On a cold february afternoon in 1979, several years before the success of her autobiographical novel Rush would take her far from her life in Texas as an undercover narcotics cop and eventual drug addict, Kim Wozencraft made a choice that forever changed her life: While making a drug buy from one of the nearly one hundred Tyler-area dealers whom she was trying to send to prison, she decided that she would rather shoot up than risk blowing her cover.

At the time, Wozencraft was in her early twenties. She had recently graduated from Lake Highlands High School in Dallas, where she ran track, played church-league softball, and—at her wildest—sipped strawberry wine on Saturday nights with her girlfriends. Soon after joining the Tyler Police Department, she started working undercover in local honky-tonks, befriending anyone who might be willing to sell drugs. Often without her partner, and never with any official police backup, she would meet the dealers in cheap motels or dingy apartments and buy anything from a few ounces of pot to several hundred dollars’ worth of speed or heroin. Unbeknownst to the dealers, the drugs went straight into an evidence locker. But unbeknownst to the police, not all the drugs Wozencraft and her partner bought were turned over. While still a rookie cop, she became addicted to drugs.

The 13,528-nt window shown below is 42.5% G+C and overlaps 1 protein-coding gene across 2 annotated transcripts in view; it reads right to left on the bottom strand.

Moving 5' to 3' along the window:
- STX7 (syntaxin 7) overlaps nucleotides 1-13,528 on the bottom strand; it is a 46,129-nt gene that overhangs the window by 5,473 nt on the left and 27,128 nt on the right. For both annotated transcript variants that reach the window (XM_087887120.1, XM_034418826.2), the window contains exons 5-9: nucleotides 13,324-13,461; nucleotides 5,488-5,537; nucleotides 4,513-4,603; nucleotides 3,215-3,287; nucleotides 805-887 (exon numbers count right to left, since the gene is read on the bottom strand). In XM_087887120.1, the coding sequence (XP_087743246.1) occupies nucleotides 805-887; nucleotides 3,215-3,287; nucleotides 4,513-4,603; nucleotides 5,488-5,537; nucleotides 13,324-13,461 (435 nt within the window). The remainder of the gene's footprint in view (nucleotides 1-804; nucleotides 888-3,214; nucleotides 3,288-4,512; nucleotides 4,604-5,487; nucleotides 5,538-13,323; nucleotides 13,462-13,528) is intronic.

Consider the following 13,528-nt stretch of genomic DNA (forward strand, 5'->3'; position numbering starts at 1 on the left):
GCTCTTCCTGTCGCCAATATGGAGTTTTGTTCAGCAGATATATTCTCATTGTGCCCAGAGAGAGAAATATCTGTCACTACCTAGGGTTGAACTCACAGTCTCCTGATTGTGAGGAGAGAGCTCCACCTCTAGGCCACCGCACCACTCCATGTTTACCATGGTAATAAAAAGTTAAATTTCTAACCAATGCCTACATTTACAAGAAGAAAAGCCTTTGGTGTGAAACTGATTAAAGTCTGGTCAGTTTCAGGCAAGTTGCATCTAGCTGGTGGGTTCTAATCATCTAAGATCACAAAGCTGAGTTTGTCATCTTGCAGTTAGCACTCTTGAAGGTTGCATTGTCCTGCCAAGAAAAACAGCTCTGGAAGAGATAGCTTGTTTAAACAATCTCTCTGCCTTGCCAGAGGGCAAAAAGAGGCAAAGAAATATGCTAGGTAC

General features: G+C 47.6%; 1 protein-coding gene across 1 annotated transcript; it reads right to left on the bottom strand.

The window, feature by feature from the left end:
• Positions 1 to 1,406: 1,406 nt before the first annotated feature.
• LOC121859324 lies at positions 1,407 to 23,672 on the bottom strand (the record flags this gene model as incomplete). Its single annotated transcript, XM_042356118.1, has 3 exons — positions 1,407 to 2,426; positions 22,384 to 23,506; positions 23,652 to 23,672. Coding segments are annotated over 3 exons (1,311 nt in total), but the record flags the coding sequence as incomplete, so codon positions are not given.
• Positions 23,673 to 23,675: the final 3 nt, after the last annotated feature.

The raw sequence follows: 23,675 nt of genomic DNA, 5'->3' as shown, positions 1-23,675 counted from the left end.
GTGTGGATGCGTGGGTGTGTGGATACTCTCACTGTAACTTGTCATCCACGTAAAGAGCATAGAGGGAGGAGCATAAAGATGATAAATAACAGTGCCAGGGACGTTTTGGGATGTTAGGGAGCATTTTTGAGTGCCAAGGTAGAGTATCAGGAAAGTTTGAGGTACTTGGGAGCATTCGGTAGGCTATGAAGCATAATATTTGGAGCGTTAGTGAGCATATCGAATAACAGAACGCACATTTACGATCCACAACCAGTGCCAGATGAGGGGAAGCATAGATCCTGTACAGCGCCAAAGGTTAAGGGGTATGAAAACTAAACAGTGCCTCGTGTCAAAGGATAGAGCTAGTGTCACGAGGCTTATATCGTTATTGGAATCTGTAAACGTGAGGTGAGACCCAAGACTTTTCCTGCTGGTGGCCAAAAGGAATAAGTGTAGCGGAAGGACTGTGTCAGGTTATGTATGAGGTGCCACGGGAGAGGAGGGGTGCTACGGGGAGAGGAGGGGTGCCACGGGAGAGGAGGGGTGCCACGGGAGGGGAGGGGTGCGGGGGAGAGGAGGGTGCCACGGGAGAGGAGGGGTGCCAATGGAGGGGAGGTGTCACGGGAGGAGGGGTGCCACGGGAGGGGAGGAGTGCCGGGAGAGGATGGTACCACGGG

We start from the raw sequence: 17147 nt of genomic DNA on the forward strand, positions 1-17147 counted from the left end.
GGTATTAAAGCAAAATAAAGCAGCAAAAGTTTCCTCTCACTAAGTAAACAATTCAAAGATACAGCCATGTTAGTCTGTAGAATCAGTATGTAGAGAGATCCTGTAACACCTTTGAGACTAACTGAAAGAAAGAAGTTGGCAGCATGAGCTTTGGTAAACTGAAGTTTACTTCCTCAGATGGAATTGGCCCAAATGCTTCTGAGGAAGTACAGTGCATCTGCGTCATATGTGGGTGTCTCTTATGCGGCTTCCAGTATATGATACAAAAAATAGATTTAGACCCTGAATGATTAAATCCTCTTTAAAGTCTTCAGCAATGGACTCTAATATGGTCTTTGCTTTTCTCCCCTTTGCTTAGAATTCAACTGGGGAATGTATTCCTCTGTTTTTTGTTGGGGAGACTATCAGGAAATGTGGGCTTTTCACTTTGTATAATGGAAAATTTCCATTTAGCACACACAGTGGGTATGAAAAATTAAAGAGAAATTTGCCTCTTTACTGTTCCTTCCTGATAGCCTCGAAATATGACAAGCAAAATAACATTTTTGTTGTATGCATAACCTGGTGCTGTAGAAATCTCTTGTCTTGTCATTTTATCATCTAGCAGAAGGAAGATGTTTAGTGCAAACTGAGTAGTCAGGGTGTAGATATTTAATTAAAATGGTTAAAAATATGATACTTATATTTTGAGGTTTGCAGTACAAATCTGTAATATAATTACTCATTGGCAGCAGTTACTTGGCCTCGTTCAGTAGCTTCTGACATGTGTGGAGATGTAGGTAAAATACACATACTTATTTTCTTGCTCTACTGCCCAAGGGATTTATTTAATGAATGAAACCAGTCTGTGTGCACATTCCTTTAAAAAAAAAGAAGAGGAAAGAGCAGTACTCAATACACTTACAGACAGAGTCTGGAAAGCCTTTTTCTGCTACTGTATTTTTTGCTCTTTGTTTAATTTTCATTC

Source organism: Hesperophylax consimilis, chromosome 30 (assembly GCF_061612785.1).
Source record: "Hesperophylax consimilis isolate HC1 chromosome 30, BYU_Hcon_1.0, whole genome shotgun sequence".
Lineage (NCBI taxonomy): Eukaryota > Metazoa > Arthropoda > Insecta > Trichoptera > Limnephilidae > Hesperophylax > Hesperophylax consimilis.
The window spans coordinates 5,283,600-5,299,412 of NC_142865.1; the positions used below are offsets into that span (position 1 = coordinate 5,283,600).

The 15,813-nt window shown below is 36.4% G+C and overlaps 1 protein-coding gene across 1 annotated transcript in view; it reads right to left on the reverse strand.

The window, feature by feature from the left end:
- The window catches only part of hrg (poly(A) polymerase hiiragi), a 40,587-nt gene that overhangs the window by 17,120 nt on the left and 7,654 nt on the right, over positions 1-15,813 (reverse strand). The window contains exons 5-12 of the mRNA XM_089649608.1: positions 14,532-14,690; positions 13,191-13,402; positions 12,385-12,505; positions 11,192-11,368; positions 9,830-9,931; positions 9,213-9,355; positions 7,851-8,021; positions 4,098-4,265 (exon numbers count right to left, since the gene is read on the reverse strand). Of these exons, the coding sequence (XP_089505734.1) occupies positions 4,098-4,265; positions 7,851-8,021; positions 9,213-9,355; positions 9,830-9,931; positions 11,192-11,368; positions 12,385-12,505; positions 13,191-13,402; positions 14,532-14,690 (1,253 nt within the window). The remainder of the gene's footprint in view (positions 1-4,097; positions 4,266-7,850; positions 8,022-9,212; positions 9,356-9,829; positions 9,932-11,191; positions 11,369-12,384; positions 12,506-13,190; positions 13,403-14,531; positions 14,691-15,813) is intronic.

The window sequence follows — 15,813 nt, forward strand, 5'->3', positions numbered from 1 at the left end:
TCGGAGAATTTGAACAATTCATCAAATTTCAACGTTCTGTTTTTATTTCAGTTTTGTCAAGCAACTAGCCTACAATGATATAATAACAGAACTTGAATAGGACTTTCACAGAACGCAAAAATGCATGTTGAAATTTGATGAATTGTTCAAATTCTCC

In the early pages of Rush, Wozencraft describes through her characters the harrowing nature of buying, and for the first time using, hard drugs:

I sat next to [my partner] Jim, on a beaten green couch in a dumpy one-bedroom apartment. . . . Across from us sat Willy Red, dealer in stolen merchandise and drugs. . . . He was huge and coffee-skinned, with pale red hair shaved close along his scalp. As he spoke, he pulled a nickel-plated .38 from a stack of newspapers on the floor next to his Stratolounger. . . .

“Now you be showing me you ain’t the man,” he said, flopping his hand back and forth, shaking the gun first at Jim, then at me.

Jim reached slowly toward his ankle. Willy Red tightened his grip on the pistol. . . .

“Easy, dude, just my works,” Jim said, and pulled a syringe from his sock. . . . He took out his pocketknife and scooped a small amount of powder from the packet on the table, delicately tapping it into the spoon Willy had provided. . . . While he was cooking the dope, I removed my belt and draped it over his thigh. . . . Jim put the needle in smoothly, expertly, and left the syringe resting on his arm while he loosened the belt from his biceps. . . .

“Oh, yeah,” Willy Red said. “Sweet heaven, here we come. . . . What about you, sister, you wanna taste? Huh?”

“No, man,” Jim mumbled, head nodding gently, eyes half closed. “She don’t fix. The lady don’t fix.”